A useful, reader-friendly guide to one of life’s most daunting chores.



Planning on dying? We all should, and this handy primer provides guidelines for properly writing a will.

In this debut, Turner, an estate attorney, warns of the problems that crop up when one dies without a last will and testament; for example, state law could give the house that you lived in with your current spouse to your children from a former marriage. He advises writing a so-called “holographic will”; it’s a legal term, not for a shimmery, 3-D image but for a will that’s written out entirely by hand. Because it can be authenticated by comparing it to handwriting samples, it doesn’t usually need witnesses or lawyerly vetting, making it the least expensive option for people with modest, uncomplicated fortunes (in the 26 states that allow it). Turner shows how to craft a will that does what one wants while also avoiding the ambiguities and pitfalls that can tie an estate up in court. He covers the basics along with advanced topics, such as how to list bequests of tangible belongings so that there’s no squabbling over who gets what; how to specify a guardian for children or prevent an 18-year-old from blowing his inheritance; how to deal with the possibility that your spouse could die with you in a car crash; how to provide for a pet; and how to bequeath your gun collection without getting your executor arrested for illegal firearms transfers. Turner deals with these niceties and others in concise, no-nonsense prose; for example, he notes that specifying funeral arrangements in a will is a bad idea because “By the time someone locates your will and the executor takes the necessary steps to start acting on behalf of your estate, you will be long buried.” He also provides checklists, model clauses, and complete sample wills; these cover a multitude of contingencies from the bare-bones “Tangible list, spouse, adult children” case to a convoluted “Divorced, Tangible List, Specific Bequests, Residence Sold, Residue to Charity” case. The clear advice and specific language will give readers confidence in drafting their own wills.

A useful, reader-friendly guide to one of life’s most daunting chores.

Pub Date: Jan. 13, 2018

ISBN: 978-1-4808-5710-0

Page Count: 156

Publisher: Archway Publishing

Review Posted Online: March 20, 2018

Kirkus Reviews Issue: April 15, 2018

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This is not the Nutcracker sweet, as passed on by Tchaikovsky and Marius Petipa. No, this is the original Hoffmann tale of 1816, in which the froth of Christmas revelry occasionally parts to let the dark underside of childhood fantasies and fears peek through. The boundaries between dream and reality fade, just as Godfather Drosselmeier, the Nutcracker's creator, is seen as alternately sinister and jolly. And Italian artist Roberto Innocenti gives an errily realistic air to Marie's dreams, in richly detailed illustrations touched by a mysterious light. A beautiful version of this classic tale, which will captivate adults and children alike. (Nutcracker; $35.00; Oct. 28, 1996; 136 pp.; 0-15-100227-4)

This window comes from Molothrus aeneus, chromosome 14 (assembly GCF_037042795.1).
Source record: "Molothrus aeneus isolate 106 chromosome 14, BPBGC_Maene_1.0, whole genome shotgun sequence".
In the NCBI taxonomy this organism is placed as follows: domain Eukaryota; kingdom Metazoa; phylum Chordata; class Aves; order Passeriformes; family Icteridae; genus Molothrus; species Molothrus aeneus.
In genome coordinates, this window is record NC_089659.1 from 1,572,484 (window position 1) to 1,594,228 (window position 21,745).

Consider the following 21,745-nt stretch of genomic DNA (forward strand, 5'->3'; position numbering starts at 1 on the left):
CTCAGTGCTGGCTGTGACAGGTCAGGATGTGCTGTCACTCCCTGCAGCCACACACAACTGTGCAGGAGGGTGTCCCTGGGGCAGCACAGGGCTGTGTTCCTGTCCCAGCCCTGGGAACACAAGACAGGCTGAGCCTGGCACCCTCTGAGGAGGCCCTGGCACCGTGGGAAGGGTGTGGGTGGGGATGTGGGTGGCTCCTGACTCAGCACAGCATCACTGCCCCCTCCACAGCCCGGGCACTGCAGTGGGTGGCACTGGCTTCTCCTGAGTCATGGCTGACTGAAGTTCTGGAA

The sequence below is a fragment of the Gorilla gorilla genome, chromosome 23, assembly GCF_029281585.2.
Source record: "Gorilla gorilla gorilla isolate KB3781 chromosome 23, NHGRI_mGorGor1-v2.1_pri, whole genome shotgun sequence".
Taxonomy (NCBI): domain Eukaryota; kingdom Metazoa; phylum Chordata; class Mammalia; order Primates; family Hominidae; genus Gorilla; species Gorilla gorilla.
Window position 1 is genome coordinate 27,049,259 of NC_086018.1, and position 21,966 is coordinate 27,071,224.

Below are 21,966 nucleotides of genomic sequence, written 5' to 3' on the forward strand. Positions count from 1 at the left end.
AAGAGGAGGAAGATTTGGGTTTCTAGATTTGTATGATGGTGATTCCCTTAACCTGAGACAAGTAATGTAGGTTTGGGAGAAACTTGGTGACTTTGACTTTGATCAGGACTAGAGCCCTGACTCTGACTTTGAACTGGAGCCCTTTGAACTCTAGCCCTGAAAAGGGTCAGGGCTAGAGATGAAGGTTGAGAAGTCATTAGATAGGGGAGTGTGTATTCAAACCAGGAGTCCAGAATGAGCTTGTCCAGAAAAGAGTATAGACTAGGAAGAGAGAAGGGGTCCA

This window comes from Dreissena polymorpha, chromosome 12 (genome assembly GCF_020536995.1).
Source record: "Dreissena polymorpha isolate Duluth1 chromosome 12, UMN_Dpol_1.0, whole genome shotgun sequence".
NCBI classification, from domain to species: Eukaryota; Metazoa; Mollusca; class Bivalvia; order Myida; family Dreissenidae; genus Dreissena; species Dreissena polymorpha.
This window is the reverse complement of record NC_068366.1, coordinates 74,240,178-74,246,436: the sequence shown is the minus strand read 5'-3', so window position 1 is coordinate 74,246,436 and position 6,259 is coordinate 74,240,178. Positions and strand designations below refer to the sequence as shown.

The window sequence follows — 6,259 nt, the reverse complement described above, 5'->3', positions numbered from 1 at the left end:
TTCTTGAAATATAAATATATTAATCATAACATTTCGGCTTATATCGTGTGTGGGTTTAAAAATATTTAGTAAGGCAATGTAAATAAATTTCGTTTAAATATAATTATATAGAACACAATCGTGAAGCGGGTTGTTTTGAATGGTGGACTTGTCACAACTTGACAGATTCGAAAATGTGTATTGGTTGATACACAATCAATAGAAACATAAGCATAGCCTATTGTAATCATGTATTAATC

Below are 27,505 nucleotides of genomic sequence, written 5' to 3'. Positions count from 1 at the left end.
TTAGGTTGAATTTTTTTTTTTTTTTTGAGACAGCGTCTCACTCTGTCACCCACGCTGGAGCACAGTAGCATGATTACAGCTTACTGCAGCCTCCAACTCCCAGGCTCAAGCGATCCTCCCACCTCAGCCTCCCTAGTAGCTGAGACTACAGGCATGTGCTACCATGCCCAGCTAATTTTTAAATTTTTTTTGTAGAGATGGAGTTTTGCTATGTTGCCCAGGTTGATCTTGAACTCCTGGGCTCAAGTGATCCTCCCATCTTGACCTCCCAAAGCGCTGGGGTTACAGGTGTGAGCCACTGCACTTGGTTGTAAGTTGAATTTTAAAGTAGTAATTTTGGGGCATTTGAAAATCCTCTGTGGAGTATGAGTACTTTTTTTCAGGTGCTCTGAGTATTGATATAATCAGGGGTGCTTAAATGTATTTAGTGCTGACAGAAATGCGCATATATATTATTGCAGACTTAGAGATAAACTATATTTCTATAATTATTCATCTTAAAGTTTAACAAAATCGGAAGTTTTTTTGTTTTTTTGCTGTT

Pub Date: Oct. 28, 1996

ISBN: 0-15-100227-4

Page Count: 136

Publisher: Harcourt

Review Posted Online: May 20, 2010

Kirkus Reviews Issue: Aug. 15, 1996

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From the national correspondent for PBS's MacNeil-Lehrer Newshour: a moving memoir of her youth in the Deep South and her role in desegregating the Univ. of Georgia. The eldest daughter of an army chaplain, Hunter-Gault was born in what she calls the ``first of many places that I would call `my place' ''—the small village of Due West, tucked away in a remote little corner of South Carolina. While her father served in Korea, Hunter-Gault and her mother moved first to Covington, Georgia, and then to Atlanta. In ``L.A.'' (lovely Atlanta), surrounded by her loving family and a close-knit black community, the author enjoyed a happy childhood participating in activities at church and at school, where her intellectual and leadership abilities soon were noticed by both faculty and peers. In high school, Hunter-Gault found herself studying the ``comic-strip character Brenda Starr as I might have studied a journalism textbook, had there been one.'' Determined to be a journalist, she applied to several colleges—all outside of Georgia, for ``to discourage the possibility that a black student would even think of applying to one of those white schools, the state provided money for black students'' to study out of state. Accepted at Michigan's Wayne State, the author was encouraged by local civil-rights leaders to apply, along with another classmate, to the Univ. of Georgia as well. Her application became a test of changing racial attitudes, as well as of the growing strength of the civil-rights movement in the South, and Gault became a national figure as she braved an onslaught of hostilities and harassment to become the first black woman to attend the university. A remarkably generous, fair-minded account of overcoming some of the biggest, and most intractable, obstacles ever deployed by southern racists. (Photographs—not seen.)

Pub Date: Nov. 1, 1992

ISBN: 0-374-17563-2

Page Count: 192

Publisher: Farrar, Straus and Giroux

Review Posted Online: May 20, 2010

Kirkus Reviews Issue: Sept. 1, 1992

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